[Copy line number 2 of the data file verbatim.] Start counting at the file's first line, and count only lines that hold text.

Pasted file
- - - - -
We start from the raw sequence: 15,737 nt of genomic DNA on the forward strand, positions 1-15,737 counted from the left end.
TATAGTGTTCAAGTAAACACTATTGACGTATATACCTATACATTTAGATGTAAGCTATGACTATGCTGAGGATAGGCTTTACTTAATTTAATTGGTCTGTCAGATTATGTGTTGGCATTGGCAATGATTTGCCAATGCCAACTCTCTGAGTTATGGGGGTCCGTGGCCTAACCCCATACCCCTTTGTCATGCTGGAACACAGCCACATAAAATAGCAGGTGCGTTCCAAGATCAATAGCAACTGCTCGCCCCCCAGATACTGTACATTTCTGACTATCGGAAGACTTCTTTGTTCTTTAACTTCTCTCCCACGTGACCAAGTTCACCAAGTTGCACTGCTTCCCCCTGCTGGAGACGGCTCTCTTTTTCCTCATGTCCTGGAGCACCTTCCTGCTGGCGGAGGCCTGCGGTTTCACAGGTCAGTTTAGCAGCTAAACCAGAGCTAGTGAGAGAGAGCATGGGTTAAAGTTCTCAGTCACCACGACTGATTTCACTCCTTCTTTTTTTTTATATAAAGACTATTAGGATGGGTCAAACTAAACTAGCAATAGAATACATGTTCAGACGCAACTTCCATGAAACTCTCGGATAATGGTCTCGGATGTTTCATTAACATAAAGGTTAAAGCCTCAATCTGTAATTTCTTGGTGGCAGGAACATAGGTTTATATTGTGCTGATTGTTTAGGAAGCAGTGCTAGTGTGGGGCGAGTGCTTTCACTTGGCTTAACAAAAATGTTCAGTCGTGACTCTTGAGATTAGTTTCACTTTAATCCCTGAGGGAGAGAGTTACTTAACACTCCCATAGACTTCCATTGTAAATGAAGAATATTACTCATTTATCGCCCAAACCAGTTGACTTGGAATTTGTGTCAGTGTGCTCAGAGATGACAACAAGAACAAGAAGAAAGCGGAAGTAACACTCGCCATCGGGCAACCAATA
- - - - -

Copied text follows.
TATAGTGTTCAAGTAAACACTATTGACGTATATACCTATACATTTAGATGTAAGCTATGACTATGCTGAGGATAGGCTTTACTTAATTTAATTGGTCTGTCAGATTATGTGTTGGCATTGGCAATGATTTGCCAATGCCAACTCTCTGAGTTATGGGGGTCCGTGGCCTAACCCCATACCCCTTTGTCATGCTGGAACACAGCCACATAAAATAGCAGGTGCGTTCCAAGATCAATAGCAACTGCTCGCCCCCCAGATACTGTACATTTCTGACTATCGGAAGACTTCTTTGTTCTTTAACTTCTCTCCCACGTGACCAAGTTCACCAAGTTGCACTGCTTCCCCCTGCTGGAGACGGCTCTCTTTTTCCTCATGTCCTGGAGCACCTTCCTGCTGGCGGAGGCCTGCGGTTTCACAGGTCAGTTTAGCAGCTAAACCAGAGCTAGTGAGAGAGAGCATGGGTTAAAGTTCTCAGTCACCACGACTGATTTCACTCCTTCTTTTTTTTTATATAAAGACTATTAGGATGGGTCAAACTAAACTAGCAATAGAATACATGTTCAGACGCAACTTCCATGAAACTCTCGGATAATGGTCTCGGATGTTTCATTAACATAAAGGTTAAAGCCTCAATCTGTAATTTCTTGGTGGCAGGAACATAGGTTTATATTGTGCTGATTGTTTAGGAAGCAGTGCTAGTGTGGGGCGAGTGCTTTCACTTGGCTTAACAAAAATGTTCAGTCGTGACTCTTGAGATTAGTTTCACTTTAATCCCTGAGGGAGAGAGTTACTTAACACTCCCATAGACTTCCATTGTAAATGAAGAATATTACTCATTTATCGCCCAAACCAGTTGACTTGGAATTTGTGTCAGTGTGCTCAGAGATGACAACAAGAACAAGAAGAAAGCGGAAGTAACACTCGCCATCGGGCAACCAATA